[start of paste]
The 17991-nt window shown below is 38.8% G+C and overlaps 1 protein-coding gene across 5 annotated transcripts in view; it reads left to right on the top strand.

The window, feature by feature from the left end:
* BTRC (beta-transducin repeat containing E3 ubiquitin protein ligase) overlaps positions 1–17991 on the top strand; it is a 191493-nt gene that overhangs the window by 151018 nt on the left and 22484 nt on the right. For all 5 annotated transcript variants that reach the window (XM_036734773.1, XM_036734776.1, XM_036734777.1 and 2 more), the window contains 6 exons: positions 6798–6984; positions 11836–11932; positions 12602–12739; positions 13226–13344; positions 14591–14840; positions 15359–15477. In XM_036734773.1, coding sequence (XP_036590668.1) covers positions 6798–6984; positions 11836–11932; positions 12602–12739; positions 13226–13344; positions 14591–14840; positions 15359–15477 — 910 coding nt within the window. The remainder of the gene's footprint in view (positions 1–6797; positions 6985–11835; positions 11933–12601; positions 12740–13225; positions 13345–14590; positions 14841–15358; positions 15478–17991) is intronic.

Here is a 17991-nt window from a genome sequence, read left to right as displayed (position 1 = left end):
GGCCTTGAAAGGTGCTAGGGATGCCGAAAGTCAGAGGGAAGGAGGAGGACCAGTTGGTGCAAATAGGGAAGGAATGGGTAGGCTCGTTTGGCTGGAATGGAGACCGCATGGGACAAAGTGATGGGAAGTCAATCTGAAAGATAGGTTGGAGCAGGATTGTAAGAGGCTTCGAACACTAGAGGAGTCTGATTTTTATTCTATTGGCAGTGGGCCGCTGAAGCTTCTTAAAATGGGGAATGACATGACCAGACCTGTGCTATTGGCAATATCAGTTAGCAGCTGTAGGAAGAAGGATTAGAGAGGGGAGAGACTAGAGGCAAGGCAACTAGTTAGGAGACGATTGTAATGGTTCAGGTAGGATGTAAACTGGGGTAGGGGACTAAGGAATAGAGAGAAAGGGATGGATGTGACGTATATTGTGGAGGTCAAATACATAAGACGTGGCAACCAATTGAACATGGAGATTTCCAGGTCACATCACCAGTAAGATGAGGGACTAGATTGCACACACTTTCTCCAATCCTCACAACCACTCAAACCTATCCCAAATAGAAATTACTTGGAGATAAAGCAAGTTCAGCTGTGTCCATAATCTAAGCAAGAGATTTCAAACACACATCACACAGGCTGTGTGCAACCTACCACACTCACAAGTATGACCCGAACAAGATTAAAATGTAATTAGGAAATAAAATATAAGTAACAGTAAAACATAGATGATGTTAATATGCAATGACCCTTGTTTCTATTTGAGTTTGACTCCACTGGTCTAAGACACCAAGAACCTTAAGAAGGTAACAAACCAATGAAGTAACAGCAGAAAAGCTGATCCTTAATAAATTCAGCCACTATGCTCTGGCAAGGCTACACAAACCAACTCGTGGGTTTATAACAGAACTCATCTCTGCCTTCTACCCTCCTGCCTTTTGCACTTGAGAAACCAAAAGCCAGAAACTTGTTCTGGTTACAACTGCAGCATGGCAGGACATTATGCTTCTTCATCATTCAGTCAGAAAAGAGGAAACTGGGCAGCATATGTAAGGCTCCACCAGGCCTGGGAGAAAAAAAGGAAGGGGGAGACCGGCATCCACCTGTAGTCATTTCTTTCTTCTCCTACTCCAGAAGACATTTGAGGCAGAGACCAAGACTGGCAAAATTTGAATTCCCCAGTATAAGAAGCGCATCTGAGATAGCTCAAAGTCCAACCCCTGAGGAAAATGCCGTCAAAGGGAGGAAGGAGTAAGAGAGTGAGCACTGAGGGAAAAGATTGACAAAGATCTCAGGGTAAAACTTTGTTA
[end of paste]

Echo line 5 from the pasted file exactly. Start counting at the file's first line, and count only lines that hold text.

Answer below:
GGCCTTGAAAGGTGCTAGGGATGCCGAAAGTCAGAGGGAAGGAGGAGGACCAGTTGGTGCAAATAGGGAAGGAATGGGTAGGCTCGTTTGGCTGGAATGGAGACCGCATGGGACAAAGTGATGGGAAGTCAATCTGAAAGATAGGTTGGAGCAGGATTGTAAGAGGCTTCGAACACTAGAGGAGTCTGATTTTTATTCTATTGGCAGTGGGCCGCTGAAGCTTCTTAAAATGGGGAATGACATGACCAGACCTGTGCTATTGGCAATATCAGTTAGCAGCTGTAGGAAGAAGGATTAGAGAGGGGAGAGACTAGAGGCAAGGCAACTAGTTAGGAGACGATTGTAATGGTTCAGGTAGGATGTAAACTGGGGTAGGGGACTAAGGAATAGAGAGAAAGGGATGGATGTGACGTATATTGTGGAGGTCAAATACATAAGACGTGGCAACCAATTGAACATGGAGATTTCCAGGTCACATCACCAGTAAGATGAGGGACTAGATTGCACACACTTTCTCCAATCCTCACAACCACTCAAACCTATCCCAAATAGAAATTACTTGGAGATAAAGCAAGTTCAGCTGTGTCCATAATCTAAGCAAGAGATTTCAAACACACATCACACAGGCTGTGTGCAACCTACCACACTCACAAGTATGACCCGAACAAGATTAAAATGTAATTAGGAAATAAAATATAAGTAACAGTAAAACATAGATGATGTTAATATGCAATGACCCTTGTTTCTATTTGAGTTTGACTCCACTGGTCTAAGACACCAAGAACCTTAAGAAGGTAACAAACCAATGAAGTAACAGCAGAAAAGCTGATCCTTAATAAATTCAGCCACTATGCTCTGGCAAGGCTACACAAACCAACTCGTGGGTTTATAACAGAACTCATCTCTGCCTTCTACCCTCCTGCCTTTTGCACTTGAGAAACCAAAAGCCAGAAACTTGTTCTGGTTACAACTGCAGCATGGCAGGACATTATGCTTCTTCATCATTCAGTCAGAAAAGAGGAAACTGGGCAGCATATGTAAGGCTCCACCAGGCCTGGGAGAAAAAAAGGAAGGGGGAGACCGGCATCCACCTGTAGTCATTTCTTTCTTCTCCTACTCCAGAAGACATTTGAGGCAGAGACCAAGACTGGCAAAATTTGAATTCCCCAGTATAAGAAGCGCATCTGAGATAGCTCAAAGTCCAACCCCTGAGGAAAATGCCGTCAAAGGGAGGAAGGAGTAAGAGAGTGAGCACTGAGGGAAAAGATTGACAAAGATCTCAGGGTAAAACTTTGTTA